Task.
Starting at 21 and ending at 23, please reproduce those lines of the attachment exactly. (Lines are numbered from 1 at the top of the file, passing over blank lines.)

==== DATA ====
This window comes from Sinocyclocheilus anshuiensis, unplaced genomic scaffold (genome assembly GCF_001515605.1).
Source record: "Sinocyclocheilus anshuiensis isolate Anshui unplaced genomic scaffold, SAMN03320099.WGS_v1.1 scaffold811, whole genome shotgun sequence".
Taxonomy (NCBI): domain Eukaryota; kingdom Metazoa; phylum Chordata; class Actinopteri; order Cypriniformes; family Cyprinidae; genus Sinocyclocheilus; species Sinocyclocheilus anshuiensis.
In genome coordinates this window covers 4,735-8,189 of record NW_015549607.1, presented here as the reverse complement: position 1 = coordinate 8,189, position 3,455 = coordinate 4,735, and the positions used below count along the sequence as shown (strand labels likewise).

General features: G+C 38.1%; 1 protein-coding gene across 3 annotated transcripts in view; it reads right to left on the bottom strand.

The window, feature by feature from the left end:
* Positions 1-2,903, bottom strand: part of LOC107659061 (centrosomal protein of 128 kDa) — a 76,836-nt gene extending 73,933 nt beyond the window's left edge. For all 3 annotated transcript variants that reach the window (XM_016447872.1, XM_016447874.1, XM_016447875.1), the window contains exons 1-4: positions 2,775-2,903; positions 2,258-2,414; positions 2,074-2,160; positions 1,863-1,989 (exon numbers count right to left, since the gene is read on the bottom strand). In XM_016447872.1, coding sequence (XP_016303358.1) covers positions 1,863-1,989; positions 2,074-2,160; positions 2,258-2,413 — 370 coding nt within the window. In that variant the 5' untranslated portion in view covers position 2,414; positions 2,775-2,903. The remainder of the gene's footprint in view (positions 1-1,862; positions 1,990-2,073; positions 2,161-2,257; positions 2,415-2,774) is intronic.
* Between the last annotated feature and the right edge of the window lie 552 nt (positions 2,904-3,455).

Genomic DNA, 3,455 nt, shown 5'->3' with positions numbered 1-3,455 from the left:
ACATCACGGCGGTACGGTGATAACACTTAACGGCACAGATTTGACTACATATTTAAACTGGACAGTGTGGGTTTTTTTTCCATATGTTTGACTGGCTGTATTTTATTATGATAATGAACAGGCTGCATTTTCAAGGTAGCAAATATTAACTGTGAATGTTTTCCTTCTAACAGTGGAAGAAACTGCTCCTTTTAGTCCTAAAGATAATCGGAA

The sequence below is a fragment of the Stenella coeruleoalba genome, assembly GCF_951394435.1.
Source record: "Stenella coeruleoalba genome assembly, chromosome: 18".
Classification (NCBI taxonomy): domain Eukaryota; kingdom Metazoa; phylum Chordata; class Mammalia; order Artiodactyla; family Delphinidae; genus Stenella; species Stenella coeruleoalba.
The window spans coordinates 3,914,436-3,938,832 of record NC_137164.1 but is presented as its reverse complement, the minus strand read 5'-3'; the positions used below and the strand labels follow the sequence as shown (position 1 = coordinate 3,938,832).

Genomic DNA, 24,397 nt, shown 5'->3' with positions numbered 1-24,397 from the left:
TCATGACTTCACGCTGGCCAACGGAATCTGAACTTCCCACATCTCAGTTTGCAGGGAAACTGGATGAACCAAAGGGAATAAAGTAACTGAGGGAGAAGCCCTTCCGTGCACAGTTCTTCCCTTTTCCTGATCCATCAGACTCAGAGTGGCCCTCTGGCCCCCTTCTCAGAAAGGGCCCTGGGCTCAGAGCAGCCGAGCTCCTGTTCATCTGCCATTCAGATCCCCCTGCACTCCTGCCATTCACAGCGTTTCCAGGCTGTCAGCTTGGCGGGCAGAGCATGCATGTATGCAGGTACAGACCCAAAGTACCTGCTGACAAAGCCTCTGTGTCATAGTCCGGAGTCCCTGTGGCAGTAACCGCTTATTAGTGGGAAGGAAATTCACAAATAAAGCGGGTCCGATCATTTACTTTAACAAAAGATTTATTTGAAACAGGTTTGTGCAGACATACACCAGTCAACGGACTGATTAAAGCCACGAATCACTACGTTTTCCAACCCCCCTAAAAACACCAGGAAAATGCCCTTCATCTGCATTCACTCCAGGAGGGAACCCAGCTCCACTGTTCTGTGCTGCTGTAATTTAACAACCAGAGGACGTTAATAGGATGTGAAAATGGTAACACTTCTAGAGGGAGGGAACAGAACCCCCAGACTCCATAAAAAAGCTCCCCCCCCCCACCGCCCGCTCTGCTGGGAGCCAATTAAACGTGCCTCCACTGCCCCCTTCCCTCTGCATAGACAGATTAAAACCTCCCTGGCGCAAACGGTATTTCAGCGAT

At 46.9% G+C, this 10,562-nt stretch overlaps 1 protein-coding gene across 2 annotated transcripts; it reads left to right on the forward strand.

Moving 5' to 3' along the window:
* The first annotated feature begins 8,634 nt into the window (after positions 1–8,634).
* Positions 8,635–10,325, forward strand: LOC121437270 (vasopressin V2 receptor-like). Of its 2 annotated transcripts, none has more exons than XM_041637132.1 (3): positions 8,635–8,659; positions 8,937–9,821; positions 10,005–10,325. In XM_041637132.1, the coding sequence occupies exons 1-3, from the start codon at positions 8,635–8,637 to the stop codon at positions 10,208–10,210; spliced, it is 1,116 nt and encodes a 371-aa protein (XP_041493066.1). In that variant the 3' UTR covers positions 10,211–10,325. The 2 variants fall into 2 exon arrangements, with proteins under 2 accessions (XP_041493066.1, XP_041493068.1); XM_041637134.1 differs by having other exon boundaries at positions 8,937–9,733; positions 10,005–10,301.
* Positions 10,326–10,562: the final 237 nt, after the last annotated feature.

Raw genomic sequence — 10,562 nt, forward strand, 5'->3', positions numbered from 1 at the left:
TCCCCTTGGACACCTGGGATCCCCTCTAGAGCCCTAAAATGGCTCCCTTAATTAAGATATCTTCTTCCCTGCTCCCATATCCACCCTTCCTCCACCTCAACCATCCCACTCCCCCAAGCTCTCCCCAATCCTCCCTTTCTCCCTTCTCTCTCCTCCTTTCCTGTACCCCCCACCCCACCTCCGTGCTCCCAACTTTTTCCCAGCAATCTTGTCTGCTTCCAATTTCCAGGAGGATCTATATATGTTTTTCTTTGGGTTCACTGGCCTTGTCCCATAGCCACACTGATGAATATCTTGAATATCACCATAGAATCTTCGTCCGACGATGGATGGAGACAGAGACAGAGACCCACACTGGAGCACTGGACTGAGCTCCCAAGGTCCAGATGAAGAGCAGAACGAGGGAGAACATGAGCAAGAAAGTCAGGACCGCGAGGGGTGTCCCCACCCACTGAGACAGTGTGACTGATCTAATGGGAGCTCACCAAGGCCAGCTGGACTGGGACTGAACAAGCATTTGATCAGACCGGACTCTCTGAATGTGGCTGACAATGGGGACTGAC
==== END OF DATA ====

* Positions 10,326–10,562: the final 237 nt, after the last annotated feature.

Raw genomic sequence — 10,562 nt, forward strand, 5'->3', positions numbered from 1 at the left:
TCCCCTTGGACACCTGGGATCCCCTCTAGAGCCCTAAAATGGCTCCCTTAATTAAGATATCTTCTTCCCTGCTCCCATATCCACCCTTCCTCCACCTCAACCATCCCACTCCCCCAAGCTCTCCCCAATCCTCCCTTTCTCCCTTCTCTCTCCTCCTTTCCTGTACCCCCCACCCCACCTCCGTGCTCCCAACTTTTTCCCAGCAATCTTGTCTGCTTCCAATTTCCAGGAGGATCTATATATGTTTTTCTTTGGGTTCACTGGCCTTGTCCCATAGCCACACTGATGAATATCTTGAATATCACCATAGAATCTTCGTCCGACGATGGATGGAGACAGAGACAGAGACCCACACTGGAGCACTGGACTGAGCTCCCAAGGTCCAGATGAAGAGCAGAACGAGGGAGAACATGAGCAAGAAAGTCAGGACCGCGAGGGGTGTCCCCACCCACTGAGACAGTGTGACTGATCTAATGGGAGCTCACCAAGGCCAGCTGGACTGGGACTGAACAAGCATTTGATCAGACCGGACTCTCTGAATGTGGCTGACAATGGGGACTGAC